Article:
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Confused by the proposed amendments on the ballot in Texas? Here’s a translation.

Voting sign.
Julia Reihs
Voters have the opportunity to decide on two constitutional amendments that experts say could help slow property tax increases.

Lee esta historia en español.

Property taxes have become a hot-button issue across Texas, with recent tax appraisals giving homeowners sticker shock.

“We’ve seen rapid price appreciation in all of our metros, Austin, of course, being the leading area,” Adam Perdue, a research economist with the Texas Real Estate Research Center at the Mays Business School at Texas A&M University, said in a recent conversation with Texas Standard. “But even across every major metro in Texas where we can track valuations, we’re seeing them increase quite rapidly.”

In an election year, it’s become a political issue as well. The state’s gubernatorial candidates were quick to trade jabs about promises to provide property tax relief. And the Texas Legislature has said it plans to use $3 billion in federal relief funds to reduce the tax on homeowners.

Amid this backdrop, voters now have the opportunity to decide on two constitutional amendments which experts say could help slow property tax increases. Early voting for the May 7 election is underway now and runs through Tuesday, May 3.

“With the two constitutional amendments up for a vote, I think that probably bodes well for their fate because taxes are on everyone's minds at the moment,” said James Quintero, policy director at the conservative organization Texas Public Policy Foundation.

But this isn’t clear cut for voters. State lawmakers have admitted the two proposed amendments — Prop 1 and Prop 2 — are described on the ballot in a way most will probably find confusing.

A Texas Senate panel recently met to address the wordy language, and vowed to make sure future proposals were written in a clearer, more concise way.

The Texas Newsroom has been digging into the two proposals, and has broken down each one of them.

Texas Proposition 1

The first statewide proposal concerns property taxes paid by the elderly and people with disabilities.

Under current law, the taxes you pay towards public schools freeze the year you turn 65 or you become disabled.

But in 2019 the Texas Legislature passed a bill allocating money to buy down school property taxes. As a result, school districts started compressing their tax rates, and people started seeing reductions.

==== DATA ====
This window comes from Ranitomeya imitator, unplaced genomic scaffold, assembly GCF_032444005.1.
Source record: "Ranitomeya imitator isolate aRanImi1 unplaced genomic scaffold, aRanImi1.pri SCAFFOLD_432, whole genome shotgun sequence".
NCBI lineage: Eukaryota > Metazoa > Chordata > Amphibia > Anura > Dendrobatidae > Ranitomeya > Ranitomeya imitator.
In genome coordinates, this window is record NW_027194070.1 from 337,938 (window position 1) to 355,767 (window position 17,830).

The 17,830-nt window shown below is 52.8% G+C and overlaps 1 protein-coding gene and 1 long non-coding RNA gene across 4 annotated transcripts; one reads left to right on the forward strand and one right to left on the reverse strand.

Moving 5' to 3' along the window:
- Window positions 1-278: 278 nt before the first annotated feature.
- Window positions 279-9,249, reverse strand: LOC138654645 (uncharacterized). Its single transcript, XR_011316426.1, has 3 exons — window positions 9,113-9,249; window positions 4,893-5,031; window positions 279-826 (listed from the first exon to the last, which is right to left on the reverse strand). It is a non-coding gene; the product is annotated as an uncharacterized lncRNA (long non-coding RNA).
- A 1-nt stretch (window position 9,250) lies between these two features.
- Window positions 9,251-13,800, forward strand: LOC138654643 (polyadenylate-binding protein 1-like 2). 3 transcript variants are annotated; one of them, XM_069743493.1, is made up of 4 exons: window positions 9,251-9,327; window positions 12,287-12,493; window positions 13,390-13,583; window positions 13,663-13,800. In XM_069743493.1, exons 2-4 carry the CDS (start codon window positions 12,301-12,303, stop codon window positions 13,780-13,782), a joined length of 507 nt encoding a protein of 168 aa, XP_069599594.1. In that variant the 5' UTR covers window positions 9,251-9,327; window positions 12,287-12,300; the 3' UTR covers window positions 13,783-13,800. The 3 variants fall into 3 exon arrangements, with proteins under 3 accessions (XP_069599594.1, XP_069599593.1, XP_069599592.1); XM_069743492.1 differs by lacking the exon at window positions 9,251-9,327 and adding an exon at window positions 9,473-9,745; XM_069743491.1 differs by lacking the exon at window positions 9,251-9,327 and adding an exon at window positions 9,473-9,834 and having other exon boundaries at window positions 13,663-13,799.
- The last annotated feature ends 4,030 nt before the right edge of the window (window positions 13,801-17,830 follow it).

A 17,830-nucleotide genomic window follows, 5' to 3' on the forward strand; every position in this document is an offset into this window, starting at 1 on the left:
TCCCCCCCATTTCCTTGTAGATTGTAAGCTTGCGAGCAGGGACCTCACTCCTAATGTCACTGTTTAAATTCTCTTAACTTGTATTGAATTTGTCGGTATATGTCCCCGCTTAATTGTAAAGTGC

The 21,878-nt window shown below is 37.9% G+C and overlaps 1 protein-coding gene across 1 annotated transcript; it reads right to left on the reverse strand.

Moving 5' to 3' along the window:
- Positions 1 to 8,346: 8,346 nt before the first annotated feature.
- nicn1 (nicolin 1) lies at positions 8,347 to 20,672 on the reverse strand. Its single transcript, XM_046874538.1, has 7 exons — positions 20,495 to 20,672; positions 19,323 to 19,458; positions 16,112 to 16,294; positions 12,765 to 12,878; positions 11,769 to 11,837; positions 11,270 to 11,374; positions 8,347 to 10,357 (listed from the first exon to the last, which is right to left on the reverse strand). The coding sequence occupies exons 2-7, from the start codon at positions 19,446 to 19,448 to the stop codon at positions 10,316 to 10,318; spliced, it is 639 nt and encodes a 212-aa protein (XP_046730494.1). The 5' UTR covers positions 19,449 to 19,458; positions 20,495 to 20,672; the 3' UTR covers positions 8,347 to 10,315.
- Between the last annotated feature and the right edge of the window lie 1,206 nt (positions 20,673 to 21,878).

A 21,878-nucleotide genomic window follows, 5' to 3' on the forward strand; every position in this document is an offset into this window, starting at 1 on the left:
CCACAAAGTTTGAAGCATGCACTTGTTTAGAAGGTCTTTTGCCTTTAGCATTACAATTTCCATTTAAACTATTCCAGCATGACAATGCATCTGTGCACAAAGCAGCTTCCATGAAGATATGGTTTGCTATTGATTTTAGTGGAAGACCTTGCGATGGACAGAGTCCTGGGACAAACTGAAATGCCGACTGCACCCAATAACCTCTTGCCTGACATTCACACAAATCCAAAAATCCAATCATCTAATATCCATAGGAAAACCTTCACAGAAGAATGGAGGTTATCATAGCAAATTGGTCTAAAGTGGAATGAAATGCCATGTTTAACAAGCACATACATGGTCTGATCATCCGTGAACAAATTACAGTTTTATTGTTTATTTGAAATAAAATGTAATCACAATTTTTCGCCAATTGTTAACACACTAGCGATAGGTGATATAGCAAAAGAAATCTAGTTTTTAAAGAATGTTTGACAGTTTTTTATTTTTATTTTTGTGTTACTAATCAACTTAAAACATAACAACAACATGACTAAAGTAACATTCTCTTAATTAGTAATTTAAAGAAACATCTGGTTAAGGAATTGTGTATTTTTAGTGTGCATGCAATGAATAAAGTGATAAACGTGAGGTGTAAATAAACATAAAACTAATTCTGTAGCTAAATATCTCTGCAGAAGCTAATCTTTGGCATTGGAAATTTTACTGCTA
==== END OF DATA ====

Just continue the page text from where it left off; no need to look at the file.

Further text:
That is, except people 65 and older or with disabilities, whose rates were frozen.

Quintero said this constitutional amendment is designed to “cure” that discrepancy. If passed, it would adjust the taxes for those groups down to the same percentage as everyone else.

The 77-word ballot proposal has received criticism because of its length and because it’s written in a confusing way, filled with legalese.

In fact, according to Ballotpedia, it would take about 20 seconds to read the whole proposal.

“Nobody could be expected to understand what it would do from just sitting and reading it,” Dick Lavine, a senior fiscal analyst at the left-leaning think tank Every Texan, said. “It’s probably worth thinking about it before you go in there [to vote], so you don’t spend half a day staring at the election machines.”

Lavine is not completely on board with what Proposition 1 would do. He told The Texas Newsroom tax breaks should target those who need the most help, explaining not every 65-year-old necessarily needs it.

But, Lavine added, he believes it's fair to allow people with disabilities and the elderly to have access to the lower tax rates.

Texas Proposition 2

The second statewide proposition would raise the homestead exemption for school property taxes from $25,000 to $40,000.

A homestead exemption reduces the taxable value of your home.

So, for example, with the current exemption, a homeowner with a property valued at $500,000 would be paying taxes on $475,000.

If Proposition 2 passes, that hypothetical homeowner would instead pay taxes based on a $460,000 valuation.

Both Lavine and Quintero forecast homeowners would save somewhere between $175 to $180 a year — or about $15 dollars a month — if the measure passes.

“Hopefully that would produce some savings that the average person can use to offset the rising level of cost of living increase,” Quintero said.

Lavine also added, from Every Texan’s perspective, this proposal was crafted in an equitable way.

“We are not especially looking to cut property taxes — we think the first priority should be increasing school funding,” Lavine said. “But if you do want to cut property taxes, this is the best way to do it because it’s more fair.”

Lavine said it gives a bigger benefit in terms of percentage income to those who need it the most, like low-income residents.

For voters concerned about the impact these propositions might have on school districts, Lavine said schools won’t be affected.

“School districts lose nothing from this because the state will make up the lost tax revenue,” Lavine said. “If the amount that the school district brings in is reduced because of this increased exemption, the state will increase state aid so the school district is not worse off.”

Sergio Martínez-Beltrán is the former Texas Capitol reporter for The Texas Newsroom.
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